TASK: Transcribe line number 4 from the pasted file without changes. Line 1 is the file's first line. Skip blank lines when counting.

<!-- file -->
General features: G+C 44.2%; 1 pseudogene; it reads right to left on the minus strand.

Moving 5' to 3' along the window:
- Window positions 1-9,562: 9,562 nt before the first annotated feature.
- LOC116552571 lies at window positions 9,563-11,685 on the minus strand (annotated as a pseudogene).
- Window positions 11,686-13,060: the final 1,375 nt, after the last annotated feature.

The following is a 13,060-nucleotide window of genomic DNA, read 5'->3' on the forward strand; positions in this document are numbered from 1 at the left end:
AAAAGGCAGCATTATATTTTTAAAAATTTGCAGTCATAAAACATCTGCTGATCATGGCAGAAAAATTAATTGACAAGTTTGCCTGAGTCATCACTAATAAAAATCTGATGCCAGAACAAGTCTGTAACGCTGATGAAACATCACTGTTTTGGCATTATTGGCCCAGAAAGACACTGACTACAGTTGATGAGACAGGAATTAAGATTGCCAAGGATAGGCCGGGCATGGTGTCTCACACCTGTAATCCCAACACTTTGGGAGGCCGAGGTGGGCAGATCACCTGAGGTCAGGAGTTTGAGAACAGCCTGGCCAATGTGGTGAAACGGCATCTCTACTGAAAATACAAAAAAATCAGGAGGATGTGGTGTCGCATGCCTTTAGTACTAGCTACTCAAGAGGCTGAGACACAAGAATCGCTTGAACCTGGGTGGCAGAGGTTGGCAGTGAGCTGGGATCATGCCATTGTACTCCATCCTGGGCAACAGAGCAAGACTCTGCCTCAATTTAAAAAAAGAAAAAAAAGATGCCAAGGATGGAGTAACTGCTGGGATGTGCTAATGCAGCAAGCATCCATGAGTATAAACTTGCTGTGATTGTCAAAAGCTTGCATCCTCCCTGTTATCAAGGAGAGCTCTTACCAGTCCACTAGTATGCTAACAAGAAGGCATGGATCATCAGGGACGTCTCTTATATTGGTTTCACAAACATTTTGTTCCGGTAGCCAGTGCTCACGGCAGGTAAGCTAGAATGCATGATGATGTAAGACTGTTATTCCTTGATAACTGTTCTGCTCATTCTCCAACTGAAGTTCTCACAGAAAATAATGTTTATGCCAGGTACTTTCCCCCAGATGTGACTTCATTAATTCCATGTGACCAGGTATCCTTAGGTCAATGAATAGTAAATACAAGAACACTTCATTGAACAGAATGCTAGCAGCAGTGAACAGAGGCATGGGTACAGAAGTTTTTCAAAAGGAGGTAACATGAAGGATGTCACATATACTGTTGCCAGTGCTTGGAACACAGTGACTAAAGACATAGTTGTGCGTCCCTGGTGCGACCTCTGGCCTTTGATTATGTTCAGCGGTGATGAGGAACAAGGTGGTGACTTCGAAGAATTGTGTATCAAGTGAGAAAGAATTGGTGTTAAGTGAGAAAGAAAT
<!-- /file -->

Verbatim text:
- LOC116552571 lies at window positions 9,563-11,685 on the minus strand (annotated as a pseudogene).